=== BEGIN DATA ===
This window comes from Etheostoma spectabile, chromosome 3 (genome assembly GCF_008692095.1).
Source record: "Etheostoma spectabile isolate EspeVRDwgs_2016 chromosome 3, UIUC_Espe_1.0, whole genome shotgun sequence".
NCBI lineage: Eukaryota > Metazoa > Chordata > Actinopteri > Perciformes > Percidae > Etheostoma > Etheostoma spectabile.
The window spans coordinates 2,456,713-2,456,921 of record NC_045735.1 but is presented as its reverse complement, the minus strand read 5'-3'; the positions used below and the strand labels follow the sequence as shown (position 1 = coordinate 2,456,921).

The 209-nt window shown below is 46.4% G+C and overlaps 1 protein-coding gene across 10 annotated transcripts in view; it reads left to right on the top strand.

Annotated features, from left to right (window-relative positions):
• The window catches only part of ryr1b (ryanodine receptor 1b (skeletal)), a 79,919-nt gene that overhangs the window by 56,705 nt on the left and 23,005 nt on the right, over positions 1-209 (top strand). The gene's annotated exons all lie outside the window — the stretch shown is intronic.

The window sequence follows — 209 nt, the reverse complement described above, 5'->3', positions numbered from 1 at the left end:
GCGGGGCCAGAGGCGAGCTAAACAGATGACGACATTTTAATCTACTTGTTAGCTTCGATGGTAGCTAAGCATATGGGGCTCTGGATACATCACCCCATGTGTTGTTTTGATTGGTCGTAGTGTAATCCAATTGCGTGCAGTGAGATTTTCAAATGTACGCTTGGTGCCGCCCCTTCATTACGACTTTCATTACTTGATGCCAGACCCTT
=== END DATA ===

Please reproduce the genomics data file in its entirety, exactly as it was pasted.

This window comes from Etheostoma spectabile, chromosome 3 (genome assembly GCF_008692095.1).
Source record: "Etheostoma spectabile isolate EspeVRDwgs_2016 chromosome 3, UIUC_Espe_1.0, whole genome shotgun sequence".
NCBI lineage: Eukaryota > Metazoa > Chordata > Actinopteri > Perciformes > Percidae > Etheostoma > Etheostoma spectabile.
The window spans coordinates 2,456,713-2,456,921 of record NC_045735.1 but is presented as its reverse complement, the minus strand read 5'-3'; the positions used below and the strand labels follow the sequence as shown (position 1 = coordinate 2,456,921).

The 209-nt window shown below is 46.4% G+C and overlaps 1 protein-coding gene across 10 annotated transcripts in view; it reads left to right on the top strand.

Annotated features, from left to right (window-relative positions):
• The window catches only part of ryr1b (ryanodine receptor 1b (skeletal)), a 79,919-nt gene that overhangs the window by 56,705 nt on the left and 23,005 nt on the right, over positions 1-209 (top strand). The gene's annotated exons all lie outside the window — the stretch shown is intronic.

The window sequence follows — 209 nt, the reverse complement described above, 5'->3', positions numbered from 1 at the left end:
GCGGGGCCAGAGGCGAGCTAAACAGATGACGACATTTTAATCTACTTGTTAGCTTCGATGGTAGCTAAGCATATGGGGCTCTGGATACATCACCCCATGTGTTGTTTTGATTGGTCGTAGTGTAATCCAATTGCGTGCAGTGAGATTTTCAAATGTACGCTTGGTGCCGCCCCTTCATTACGACTTTCATTACTTGATGCCAGACCCTT